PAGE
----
Hamish where the heart is

HAMISH WATSON

Hamish where the heart is

The history books will state that in 2019, Hamish Watson played at Rugby World Cup. That fact is indisputable, but the Edinburgh flanker’s Japanese adventure lasted a mere 37 minutes as he succumbed to a first-half knee injury against Ireland in Scotland’s Pool A opener in Yokohama.

It was a premature and distressing end to what should have been a career highlight but to Watson’s relief, the injury sustained fell on the positive end of the recovery spectrum. He recovered to play for Edinburgh in little over nine weeks to take his place in Scotland’s Guinness Six Nations squad and appreciates more than ever the fragile nature of professional sport.

“It was completely gutting to miss the World Cup and the way it happened obviously in the first half of the opening game, but I got a week off when I came home and getting back into Edinburgh when they were doing so well was quite nice,” he said.

“Just to be able to switch my focus to that was good and obviously I still watched the games [in Japan] and supported the boys, but for it me it was just concentrating on getting back and fit for Edinburgh and playing well and now my focus changes to Scotland stuff.”

Now 28, Watson knows that life in international rugby is precious ahead of a fourth full Six Nations campaign. After missing out in the Far East, that notion has never been more distinct as he added: “It’s mentioned the whole time that you never own the jersey no matter how many caps you have; no matter how many times you’ve played, it’s never yours and you’re just looking after it for the next person to come. That’s more obvious when you get injured and when I was actually thinking the worst that’s when it rung home even more that you need to cherish every opportunity you get to wear that jersey.”

Watson will earn a 30th international cap against England this Saturday

‘Mish’ is grateful for having his family to help numb the literal pain of World Cup departure and in having a young daughter, any time to feel sorry for himself post-Japan was minimal, as he explained: “If that was four or five years ago and I had got sent home [during the World Cup] I wouldn’t have known what to do with myself, so it was so nice in a way coming home and getting looked after by my wife and my daughter.

“It was a silver lining and makes you realise that although how important rugby is and how you cherish every moment, it isn’t the be-all and end-all which I probably thought when I was a bit younger.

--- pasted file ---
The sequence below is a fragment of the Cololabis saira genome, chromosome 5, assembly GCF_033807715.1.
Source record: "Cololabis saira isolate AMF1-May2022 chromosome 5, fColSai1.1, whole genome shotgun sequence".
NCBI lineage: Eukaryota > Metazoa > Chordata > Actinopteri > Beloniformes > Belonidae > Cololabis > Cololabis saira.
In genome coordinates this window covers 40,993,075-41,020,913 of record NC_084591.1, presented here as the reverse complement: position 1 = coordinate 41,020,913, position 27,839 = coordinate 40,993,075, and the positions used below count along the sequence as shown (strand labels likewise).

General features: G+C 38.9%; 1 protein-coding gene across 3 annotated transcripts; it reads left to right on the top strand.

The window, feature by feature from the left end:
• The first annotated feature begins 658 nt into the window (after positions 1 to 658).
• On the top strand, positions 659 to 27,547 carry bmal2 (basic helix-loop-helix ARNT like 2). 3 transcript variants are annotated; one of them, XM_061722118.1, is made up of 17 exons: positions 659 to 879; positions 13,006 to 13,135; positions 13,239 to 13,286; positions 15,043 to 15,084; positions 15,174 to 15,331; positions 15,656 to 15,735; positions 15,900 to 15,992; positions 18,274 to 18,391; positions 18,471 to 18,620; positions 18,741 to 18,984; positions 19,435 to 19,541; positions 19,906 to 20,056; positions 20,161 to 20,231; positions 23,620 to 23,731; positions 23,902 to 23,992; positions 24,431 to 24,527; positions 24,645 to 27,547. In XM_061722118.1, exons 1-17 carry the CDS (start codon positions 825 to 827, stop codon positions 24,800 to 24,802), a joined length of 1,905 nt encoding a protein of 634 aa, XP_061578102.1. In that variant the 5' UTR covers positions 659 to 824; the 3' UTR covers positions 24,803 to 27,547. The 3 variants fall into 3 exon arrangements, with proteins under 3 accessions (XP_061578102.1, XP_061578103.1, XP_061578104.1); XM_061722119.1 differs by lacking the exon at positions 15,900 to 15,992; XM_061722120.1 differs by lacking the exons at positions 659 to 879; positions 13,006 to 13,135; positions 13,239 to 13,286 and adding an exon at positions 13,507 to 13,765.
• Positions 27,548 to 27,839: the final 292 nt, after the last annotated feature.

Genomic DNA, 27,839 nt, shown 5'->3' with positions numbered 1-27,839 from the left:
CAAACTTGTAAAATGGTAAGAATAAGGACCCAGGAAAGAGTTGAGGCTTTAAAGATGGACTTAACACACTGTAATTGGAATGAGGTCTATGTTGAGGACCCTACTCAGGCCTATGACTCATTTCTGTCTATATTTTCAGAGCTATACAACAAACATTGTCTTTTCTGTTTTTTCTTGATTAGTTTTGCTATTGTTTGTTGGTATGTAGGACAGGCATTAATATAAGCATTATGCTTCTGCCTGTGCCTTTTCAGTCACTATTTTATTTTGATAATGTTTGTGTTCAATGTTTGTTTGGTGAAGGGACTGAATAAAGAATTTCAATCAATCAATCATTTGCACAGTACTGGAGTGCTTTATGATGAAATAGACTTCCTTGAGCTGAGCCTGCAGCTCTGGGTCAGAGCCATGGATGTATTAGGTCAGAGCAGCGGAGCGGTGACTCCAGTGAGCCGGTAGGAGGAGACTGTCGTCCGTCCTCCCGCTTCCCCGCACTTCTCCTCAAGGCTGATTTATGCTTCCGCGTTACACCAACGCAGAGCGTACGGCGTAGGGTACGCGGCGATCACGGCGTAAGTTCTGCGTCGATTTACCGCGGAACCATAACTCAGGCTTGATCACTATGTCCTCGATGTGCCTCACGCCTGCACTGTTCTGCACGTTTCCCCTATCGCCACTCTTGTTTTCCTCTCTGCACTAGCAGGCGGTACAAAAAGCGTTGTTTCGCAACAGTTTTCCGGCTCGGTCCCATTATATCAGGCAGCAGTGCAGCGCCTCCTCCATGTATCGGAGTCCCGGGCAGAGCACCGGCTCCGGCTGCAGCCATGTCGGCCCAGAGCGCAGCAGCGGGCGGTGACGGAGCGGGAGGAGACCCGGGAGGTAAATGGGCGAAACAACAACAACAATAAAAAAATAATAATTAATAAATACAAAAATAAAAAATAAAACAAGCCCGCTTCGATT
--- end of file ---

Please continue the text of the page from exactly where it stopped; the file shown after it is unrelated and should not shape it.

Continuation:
“I think actually having something outside of rugby and changing your focus as soon as you leave the training field or after the game is finished is actually, I think, better for you. It helps you refocus when you need to and it helps you switch off as well which can help make you a better rugby player overall – as long as you know how to switch back on when you need to.

“Now, you come back to your daughter and she’s only 16 months so she doesn’t care that you’ve just got injured! She’s exactly the same and will need her nappy changed and wants looking after so it does make you realise that there are also more important things in life.”

Indeed there are but come 4:45pm on Saturday, few will argue anything is more important than the fire and brimstone of a live Calcutta Cup encounter in front of a capacity BT Murrayfield. It’s a fixture he has previous experience of having won, drawn and lost in the three times he has lined up opposite the Auld Enemy.

Watson featured in the famous 2018 incarnation of this great fixture, operating in a back-row that included John Barclay, Ryan Wilson and David Denton – players that are now retired or not featuring in the current set-up.

When the teams drew 38-38 in last year’s Twickenham swashbuckler, he counted Sam Skinner and Magnus Bradbury among his peers, demonstrating Scotland’s real strength in depth in a very competitive area.

Add in fellow youngsters Jamie Ritchie and Luke Crosbie, as well as a raft of other talent, and Scotland are as well stocked in the back-row department as ever before. Watson added: “it’s a bit scary when you see Dents and Barcs retiring, but then one look in training and you see the guys coming through.

“We created great memories, particularly in 2018, but it’s important for us now that we try to recreate them more often. Do be able to do that for the players, coaches, fans and everyone behind the scenes makes you hungry to keep putting in those performances.”

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